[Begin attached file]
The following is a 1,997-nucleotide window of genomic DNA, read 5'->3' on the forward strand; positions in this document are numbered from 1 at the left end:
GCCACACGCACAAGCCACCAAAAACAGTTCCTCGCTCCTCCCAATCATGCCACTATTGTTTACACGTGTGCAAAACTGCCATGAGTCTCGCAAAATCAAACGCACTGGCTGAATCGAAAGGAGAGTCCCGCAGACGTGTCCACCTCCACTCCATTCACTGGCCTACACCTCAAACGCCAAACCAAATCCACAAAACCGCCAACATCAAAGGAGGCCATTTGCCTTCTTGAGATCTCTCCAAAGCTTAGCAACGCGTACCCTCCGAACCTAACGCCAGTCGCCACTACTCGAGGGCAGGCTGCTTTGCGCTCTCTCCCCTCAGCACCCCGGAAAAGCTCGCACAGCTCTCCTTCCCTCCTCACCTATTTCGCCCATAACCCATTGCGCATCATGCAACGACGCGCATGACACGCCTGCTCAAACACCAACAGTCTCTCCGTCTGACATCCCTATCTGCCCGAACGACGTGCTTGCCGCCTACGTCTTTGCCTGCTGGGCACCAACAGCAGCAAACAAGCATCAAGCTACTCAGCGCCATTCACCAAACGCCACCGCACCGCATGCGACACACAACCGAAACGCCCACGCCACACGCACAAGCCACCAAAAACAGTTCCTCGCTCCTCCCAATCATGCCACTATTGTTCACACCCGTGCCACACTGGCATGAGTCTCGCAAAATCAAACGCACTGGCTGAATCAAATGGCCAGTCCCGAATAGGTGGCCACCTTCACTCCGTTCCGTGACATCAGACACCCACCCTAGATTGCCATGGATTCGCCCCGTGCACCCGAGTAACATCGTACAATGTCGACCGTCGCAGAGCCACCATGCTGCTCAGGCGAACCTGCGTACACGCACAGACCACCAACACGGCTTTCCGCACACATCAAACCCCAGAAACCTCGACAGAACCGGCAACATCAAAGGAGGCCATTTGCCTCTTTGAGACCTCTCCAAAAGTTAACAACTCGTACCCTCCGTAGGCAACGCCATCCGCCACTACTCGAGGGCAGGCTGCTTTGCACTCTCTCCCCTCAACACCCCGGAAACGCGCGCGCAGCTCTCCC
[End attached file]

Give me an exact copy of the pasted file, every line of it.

The following is a 1,997-nucleotide window of genomic DNA, read 5'->3' on the forward strand; positions in this document are numbered from 1 at the left end:
GCCACACGCACAAGCCACCAAAAACAGTTCCTCGCTCCTCCCAATCATGCCACTATTGTTTACACGTGTGCAAAACTGCCATGAGTCTCGCAAAATCAAACGCACTGGCTGAATCGAAAGGAGAGTCCCGCAGACGTGTCCACCTCCACTCCATTCACTGGCCTACACCTCAAACGCCAAACCAAATCCACAAAACCGCCAACATCAAAGGAGGCCATTTGCCTTCTTGAGATCTCTCCAAAGCTTAGCAACGCGTACCCTCCGAACCTAACGCCAGTCGCCACTACTCGAGGGCAGGCTGCTTTGCGCTCTCTCCCCTCAGCACCCCGGAAAAGCTCGCACAGCTCTCCTTCCCTCCTCACCTATTTCGCCCATAACCCATTGCGCATCATGCAACGACGCGCATGACACGCCTGCTCAAACACCAACAGTCTCTCCGTCTGACATCCCTATCTGCCCGAACGACGTGCTTGCCGCCTACGTCTTTGCCTGCTGGGCACCAACAGCAGCAAACAAGCATCAAGCTACTCAGCGCCATTCACCAAACGCCACCGCACCGCATGCGACACACAACCGAAACGCCCACGCCACACGCACAAGCCACCAAAAACAGTTCCTCGCTCCTCCCAATCATGCCACTATTGTTCACACCCGTGCCACACTGGCATGAGTCTCGCAAAATCAAACGCACTGGCTGAATCAAATGGCCAGTCCCGAATAGGTGGCCACCTTCACTCCGTTCCGTGACATCAGACACCCACCCTAGATTGCCATGGATTCGCCCCGTGCACCCGAGTAACATCGTACAATGTCGACCGTCGCAGAGCCACCATGCTGCTCAGGCGAACCTGCGTACACGCACAGACCACCAACACGGCTTTCCGCACACATCAAACCCCAGAAACCTCGACAGAACCGGCAACATCAAAGGAGGCCATTTGCCTCTTTGAGACCTCTCCAAAAGTTAACAACTCGTACCCTCCGTAGGCAACGCCATCCGCCACTACTCGAGGGCAGGCTGCTTTGCACTCTCTCCCCTCAACACCCCGGAAACGCGCGCGCAGCTCTCCC